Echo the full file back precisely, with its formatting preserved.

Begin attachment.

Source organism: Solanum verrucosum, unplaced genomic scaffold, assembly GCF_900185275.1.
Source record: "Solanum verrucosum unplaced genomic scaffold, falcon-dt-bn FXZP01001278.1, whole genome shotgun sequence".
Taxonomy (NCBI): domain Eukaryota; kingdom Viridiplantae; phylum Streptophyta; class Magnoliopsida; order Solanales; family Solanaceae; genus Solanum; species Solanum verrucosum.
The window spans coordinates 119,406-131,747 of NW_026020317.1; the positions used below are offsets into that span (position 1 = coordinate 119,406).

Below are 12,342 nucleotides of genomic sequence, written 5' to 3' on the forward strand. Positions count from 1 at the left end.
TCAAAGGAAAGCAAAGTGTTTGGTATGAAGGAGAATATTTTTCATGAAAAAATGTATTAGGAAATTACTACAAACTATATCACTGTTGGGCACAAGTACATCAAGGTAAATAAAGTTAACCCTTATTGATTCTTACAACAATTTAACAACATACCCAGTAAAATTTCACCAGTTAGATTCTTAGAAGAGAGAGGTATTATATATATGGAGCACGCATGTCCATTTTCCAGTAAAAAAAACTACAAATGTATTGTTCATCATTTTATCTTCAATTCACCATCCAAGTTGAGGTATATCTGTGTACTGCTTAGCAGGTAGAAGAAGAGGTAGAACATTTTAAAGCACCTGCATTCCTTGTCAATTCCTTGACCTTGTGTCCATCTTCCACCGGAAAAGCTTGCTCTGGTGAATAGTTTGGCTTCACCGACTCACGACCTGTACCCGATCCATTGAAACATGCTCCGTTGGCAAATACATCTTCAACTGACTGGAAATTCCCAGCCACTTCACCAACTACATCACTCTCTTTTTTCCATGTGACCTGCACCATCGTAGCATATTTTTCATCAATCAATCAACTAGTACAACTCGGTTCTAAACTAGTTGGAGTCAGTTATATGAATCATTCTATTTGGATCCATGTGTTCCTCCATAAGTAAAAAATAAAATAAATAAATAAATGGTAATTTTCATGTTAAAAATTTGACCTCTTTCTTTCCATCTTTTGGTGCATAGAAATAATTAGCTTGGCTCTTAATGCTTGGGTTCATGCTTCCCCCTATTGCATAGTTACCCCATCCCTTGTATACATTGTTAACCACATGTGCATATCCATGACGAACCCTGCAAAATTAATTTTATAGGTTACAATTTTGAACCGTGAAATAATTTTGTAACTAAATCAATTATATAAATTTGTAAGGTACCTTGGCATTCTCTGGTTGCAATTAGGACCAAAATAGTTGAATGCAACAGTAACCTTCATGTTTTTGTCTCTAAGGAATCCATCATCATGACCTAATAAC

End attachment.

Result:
Source organism: Solanum verrucosum, unplaced genomic scaffold, assembly GCF_900185275.1.
Source record: "Solanum verrucosum unplaced genomic scaffold, falcon-dt-bn FXZP01001278.1, whole genome shotgun sequence".
Taxonomy (NCBI): domain Eukaryota; kingdom Viridiplantae; phylum Streptophyta; class Magnoliopsida; order Solanales; family Solanaceae; genus Solanum; species Solanum verrucosum.
The window spans coordinates 119,406-131,747 of NW_026020317.1; the positions used below are offsets into that span (position 1 = coordinate 119,406).

Below are 12,342 nucleotides of genomic sequence, written 5' to 3' on the forward strand. Positions count from 1 at the left end.
TCAAAGGAAAGCAAAGTGTTTGGTATGAAGGAGAATATTTTTCATGAAAAAATGTATTAGGAAATTACTACAAACTATATCACTGTTGGGCACAAGTACATCAAGGTAAATAAAGTTAACCCTTATTGATTCTTACAACAATTTAACAACATACCCAGTAAAATTTCACCAGTTAGATTCTTAGAAGAGAGAGGTATTATATATATGGAGCACGCATGTCCATTTTCCAGTAAAAAAAACTACAAATGTATTGTTCATCATTTTATCTTCAATTCACCATCCAAGTTGAGGTATATCTGTGTACTGCTTAGCAGGTAGAAGAAGAGGTAGAACATTTTAAAGCACCTGCATTCCTTGTCAATTCCTTGACCTTGTGTCCATCTTCCACCGGAAAAGCTTGCTCTGGTGAATAGTTTGGCTTCACCGACTCACGACCTGTACCCGATCCATTGAAACATGCTCCGTTGGCAAATACATCTTCAACTGACTGGAAATTCCCAGCCACTTCACCAACTACATCACTCTCTTTTTTCCATGTGACCTGCACCATCGTAGCATATTTTTCATCAATCAATCAACTAGTACAACTCGGTTCTAAACTAGTTGGAGTCAGTTATATGAATCATTCTATTTGGATCCATGTGTTCCTCCATAAGTAAAAAATAAAATAAATAAATAAATGGTAATTTTCATGTTAAAAATTTGACCTCTTTCTTTCCATCTTTTGGTGCATAGAAATAATTAGCTTGGCTCTTAATGCTTGGGTTCATGCTTCCCCCTATTGCATAGTTACCCCATCCCTTGTATACATTGTTAACCACATGTGCATATCCATGACGAACCCTGCAAAATTAATTTTATAGGTTACAATTTTGAACCGTGAAATAATTTTGTAACTAAATCAATTATATAAATTTGTAAGGTACCTTGGCATTCTCTGGTTGCAATTAGGACCAAAATAGTTGAATGCAACAGTAACCTTCATGTTTTTGTCTCTAAGGAATCCATCATCATGACCTAATAAC